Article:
Creative Leadership For Tough Times

Surely we just need good strong Leadership in tough times not ‘airy fairy’ Creative Leadership? If you share this view then I think we have our wires crossed already. Let me explain.

In the current economic climate we do need strong (or should I say bold) Leaders but traditional Leaders (and I include those who are up to date with such concepts as transformational and situational leadership here) often have a Leadership toolbox that is comprehensive but perhaps identical to those carried around by other Leaders. So if we all have the same tools and we all operate in the same marketplace then we still have a stalemate.

And now for the Creativity bit. I am not suggesting that our bold Leaders walk around with an armful of creative techniques and nothing else, just that they should supplement their Leadership toolbox with a selection of techniques that provide alternative ways of analysing and solving problems, decision making, planning and communicating. Leaders then have a larger repertoire of business tools at their disposal from which they can select the most appropriate and most effective.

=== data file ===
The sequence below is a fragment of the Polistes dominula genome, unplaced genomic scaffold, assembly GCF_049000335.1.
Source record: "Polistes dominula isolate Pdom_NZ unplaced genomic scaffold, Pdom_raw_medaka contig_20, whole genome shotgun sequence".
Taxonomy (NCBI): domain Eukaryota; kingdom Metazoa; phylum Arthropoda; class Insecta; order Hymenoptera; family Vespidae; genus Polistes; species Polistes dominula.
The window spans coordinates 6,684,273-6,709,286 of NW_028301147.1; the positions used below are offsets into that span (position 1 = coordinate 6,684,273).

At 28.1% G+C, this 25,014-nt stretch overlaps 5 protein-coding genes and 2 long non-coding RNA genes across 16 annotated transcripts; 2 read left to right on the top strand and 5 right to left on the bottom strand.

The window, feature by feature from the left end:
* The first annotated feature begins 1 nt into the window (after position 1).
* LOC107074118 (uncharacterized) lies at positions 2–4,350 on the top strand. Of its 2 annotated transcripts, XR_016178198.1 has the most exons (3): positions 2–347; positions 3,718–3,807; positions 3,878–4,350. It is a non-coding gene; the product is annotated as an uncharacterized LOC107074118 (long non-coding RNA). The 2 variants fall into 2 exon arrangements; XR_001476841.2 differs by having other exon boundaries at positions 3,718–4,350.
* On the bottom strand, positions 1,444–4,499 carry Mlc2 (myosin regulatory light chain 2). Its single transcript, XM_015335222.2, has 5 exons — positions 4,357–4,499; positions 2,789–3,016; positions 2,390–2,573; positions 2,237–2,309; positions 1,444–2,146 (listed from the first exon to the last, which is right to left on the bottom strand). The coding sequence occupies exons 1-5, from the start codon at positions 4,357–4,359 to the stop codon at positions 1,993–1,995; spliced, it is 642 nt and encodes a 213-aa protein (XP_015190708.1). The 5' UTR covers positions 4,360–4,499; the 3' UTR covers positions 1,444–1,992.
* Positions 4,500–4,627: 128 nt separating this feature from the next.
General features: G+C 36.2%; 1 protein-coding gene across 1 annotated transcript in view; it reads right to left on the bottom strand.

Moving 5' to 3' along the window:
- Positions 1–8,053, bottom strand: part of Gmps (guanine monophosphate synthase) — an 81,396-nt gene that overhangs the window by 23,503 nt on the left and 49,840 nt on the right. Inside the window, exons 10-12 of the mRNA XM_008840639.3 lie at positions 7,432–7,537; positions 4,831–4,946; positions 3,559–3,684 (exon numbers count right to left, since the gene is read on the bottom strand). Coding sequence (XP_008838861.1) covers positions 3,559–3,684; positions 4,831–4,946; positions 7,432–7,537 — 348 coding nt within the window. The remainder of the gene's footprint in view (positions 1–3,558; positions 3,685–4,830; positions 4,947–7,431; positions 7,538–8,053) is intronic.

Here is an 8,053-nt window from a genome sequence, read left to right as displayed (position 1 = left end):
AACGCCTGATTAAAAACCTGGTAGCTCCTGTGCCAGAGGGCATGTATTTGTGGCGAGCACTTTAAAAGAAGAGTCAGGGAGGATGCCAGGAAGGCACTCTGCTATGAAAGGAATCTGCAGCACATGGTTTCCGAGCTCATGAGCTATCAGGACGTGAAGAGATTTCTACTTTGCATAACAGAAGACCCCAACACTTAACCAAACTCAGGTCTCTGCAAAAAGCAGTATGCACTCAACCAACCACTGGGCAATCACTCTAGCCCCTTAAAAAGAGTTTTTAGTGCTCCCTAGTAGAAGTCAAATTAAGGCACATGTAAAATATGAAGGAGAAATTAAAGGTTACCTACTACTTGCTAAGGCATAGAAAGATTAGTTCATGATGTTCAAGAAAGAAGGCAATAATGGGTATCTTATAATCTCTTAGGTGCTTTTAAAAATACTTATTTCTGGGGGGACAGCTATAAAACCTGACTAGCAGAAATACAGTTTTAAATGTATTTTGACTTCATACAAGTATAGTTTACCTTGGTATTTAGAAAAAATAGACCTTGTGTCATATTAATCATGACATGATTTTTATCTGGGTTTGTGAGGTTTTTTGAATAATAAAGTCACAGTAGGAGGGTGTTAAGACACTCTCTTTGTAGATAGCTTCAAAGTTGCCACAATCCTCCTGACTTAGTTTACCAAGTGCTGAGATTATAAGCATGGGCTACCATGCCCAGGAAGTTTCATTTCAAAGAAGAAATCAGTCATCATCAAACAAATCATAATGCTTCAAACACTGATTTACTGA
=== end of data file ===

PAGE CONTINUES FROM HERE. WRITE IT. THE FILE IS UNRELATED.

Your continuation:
But why are Creative techniques particularly good for the tough economic climate that we are now faced with? In short they can:

  • Provide competitive advantage as their usage often relies on tacit knowledge
  • Are more likely to unearth solutions that no one else has thought of or tried
  • Allow Leaders more time to focus on real business issues – these techniques can save time
  • Permit greater buy in from colleagues and employees and thus less resistance to change
  • Build intrinsic motivation amongst the workforce

Even in highly regulated industries such as Financial Services, Leaders can enhance their capability in this way. Remember it is only the outputs of your processes that may be regulated. Internally there are usually alternative ways of doing things!

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The Magic Of Metaphor

First of all what is a metaphor? Here I use the term metaphor and simile interchangeably but technically a simile is simply saying that one thing is like something else and a metaphor is saying that one thing is something else. A simile is thus a metaphor but a metaphor is not necessarily a simile. Enough of the terminology!

Sometimes exaggeration or humour might be involved to help make the point. Many men might use the metaphor of their mother-in-law being a dragon. They are not saying that she literally breathes fire and flies but that she might be a little fierce and protective of her daughter (or dominating her husband!!). You get the point.

Metaphor can help us all in a number of ways. For instance I am a very visual person so when people insist on describing things to me using just words I have to try very hard to take in all of the information. If, however, someone says that the situation is like say, finding a needle in a haystack then I comprehend the situation quite quickly i.e. I know the amount of effort required and the likely outcome. To reach a wider audience you might need to try using metaphors that rely on different language for those people who respond to audio or kinesthetic stimuli.